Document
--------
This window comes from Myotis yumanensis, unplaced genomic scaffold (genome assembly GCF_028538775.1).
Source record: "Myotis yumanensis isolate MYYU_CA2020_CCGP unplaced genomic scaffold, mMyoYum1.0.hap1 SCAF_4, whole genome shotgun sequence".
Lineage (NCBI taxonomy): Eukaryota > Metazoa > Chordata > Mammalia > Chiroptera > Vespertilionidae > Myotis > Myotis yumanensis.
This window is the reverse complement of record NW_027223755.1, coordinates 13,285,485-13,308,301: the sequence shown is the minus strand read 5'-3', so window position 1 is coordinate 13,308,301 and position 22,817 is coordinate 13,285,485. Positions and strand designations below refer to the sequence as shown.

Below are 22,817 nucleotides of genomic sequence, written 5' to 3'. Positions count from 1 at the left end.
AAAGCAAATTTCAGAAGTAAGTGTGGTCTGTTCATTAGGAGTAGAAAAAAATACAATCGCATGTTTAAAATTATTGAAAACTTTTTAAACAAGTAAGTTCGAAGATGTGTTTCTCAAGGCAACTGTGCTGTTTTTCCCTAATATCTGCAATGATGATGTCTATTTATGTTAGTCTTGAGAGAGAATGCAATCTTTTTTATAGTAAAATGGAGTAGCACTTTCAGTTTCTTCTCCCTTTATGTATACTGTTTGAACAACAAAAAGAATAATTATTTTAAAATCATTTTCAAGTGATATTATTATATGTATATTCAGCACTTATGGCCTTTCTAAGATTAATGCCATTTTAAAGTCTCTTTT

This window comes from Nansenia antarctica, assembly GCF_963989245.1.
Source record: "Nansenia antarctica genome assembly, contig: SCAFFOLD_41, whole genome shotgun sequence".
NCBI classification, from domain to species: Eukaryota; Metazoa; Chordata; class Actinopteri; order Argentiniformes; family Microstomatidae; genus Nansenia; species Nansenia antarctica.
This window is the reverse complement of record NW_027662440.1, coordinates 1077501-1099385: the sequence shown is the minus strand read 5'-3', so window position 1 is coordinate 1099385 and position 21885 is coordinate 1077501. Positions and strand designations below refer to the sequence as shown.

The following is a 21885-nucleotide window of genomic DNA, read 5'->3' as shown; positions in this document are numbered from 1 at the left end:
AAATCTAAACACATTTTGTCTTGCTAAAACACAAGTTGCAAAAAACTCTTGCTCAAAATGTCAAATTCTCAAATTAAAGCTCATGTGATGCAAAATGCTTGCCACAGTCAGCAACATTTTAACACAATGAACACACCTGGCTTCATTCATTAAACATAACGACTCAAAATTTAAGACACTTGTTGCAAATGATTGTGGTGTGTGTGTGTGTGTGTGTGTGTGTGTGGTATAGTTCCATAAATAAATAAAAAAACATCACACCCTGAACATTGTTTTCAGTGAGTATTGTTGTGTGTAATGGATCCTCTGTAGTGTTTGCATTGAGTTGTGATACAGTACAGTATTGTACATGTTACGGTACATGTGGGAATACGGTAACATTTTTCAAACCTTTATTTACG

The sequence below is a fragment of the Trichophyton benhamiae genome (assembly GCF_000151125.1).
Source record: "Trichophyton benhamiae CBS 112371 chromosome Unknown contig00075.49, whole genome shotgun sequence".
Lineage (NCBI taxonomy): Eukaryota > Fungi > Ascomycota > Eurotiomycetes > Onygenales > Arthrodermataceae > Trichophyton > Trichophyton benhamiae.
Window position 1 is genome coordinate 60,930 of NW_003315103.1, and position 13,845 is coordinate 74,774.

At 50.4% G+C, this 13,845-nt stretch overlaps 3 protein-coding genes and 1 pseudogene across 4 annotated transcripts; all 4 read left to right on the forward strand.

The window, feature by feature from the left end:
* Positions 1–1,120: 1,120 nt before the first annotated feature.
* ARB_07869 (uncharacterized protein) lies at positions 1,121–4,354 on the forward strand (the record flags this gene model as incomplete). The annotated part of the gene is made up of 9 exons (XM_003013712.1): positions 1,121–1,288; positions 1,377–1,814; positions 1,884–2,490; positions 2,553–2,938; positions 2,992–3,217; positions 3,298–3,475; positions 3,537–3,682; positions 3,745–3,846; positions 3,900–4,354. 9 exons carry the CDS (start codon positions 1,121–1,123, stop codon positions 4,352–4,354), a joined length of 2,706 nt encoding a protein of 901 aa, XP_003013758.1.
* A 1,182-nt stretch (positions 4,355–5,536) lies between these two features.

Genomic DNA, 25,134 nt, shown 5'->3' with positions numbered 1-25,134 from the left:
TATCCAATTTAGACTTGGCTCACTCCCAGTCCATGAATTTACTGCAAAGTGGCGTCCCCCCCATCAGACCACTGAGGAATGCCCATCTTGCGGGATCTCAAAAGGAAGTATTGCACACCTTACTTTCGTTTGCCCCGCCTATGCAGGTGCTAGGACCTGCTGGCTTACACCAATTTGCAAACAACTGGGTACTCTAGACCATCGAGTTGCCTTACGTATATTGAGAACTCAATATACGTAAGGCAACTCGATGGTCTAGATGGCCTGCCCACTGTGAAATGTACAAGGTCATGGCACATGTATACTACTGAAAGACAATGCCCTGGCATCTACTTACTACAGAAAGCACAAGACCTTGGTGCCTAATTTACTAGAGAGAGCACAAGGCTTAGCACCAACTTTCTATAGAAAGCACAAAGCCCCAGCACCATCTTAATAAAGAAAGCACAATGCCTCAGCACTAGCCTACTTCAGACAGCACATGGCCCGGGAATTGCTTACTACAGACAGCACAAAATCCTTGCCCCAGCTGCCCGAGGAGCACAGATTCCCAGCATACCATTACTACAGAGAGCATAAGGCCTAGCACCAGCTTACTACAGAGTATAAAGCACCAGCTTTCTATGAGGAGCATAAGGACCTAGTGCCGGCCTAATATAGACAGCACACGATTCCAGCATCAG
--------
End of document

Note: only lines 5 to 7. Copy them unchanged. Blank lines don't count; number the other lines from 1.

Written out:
Below are 22,817 nucleotides of genomic sequence, written 5' to 3'. Positions count from 1 at the left end.
AAAGCAAATTTCAGAAGTAAGTGTGGTCTGTTCATTAGGAGTAGAAAAAAATACAATCGCATGTTTAAAATTATTGAAAACTTTTTAAACAAGTAAGTTCGAAGATGTGTTTCTCAAGGCAACTGTGCTGTTTTTCCCTAATATCTGCAATGATGATGTCTATTTATGTTAGTCTTGAGAGAGAATGCAATCTTTTTTATAGTAAAATGGAGTAGCACTTTCAGTTTCTTCTCCCTTTATGTATACTGTTTGAACAACAAAAAGAATAATTATTTTAAAATCATTTTCAAGTGATATTATTATATGTATATTCAGCACTTATGGCCTTTCTAAGATTAATGCCATTTTAAAGTCTCTTTT

This window comes from Nansenia antarctica, assembly GCF_963989245.1.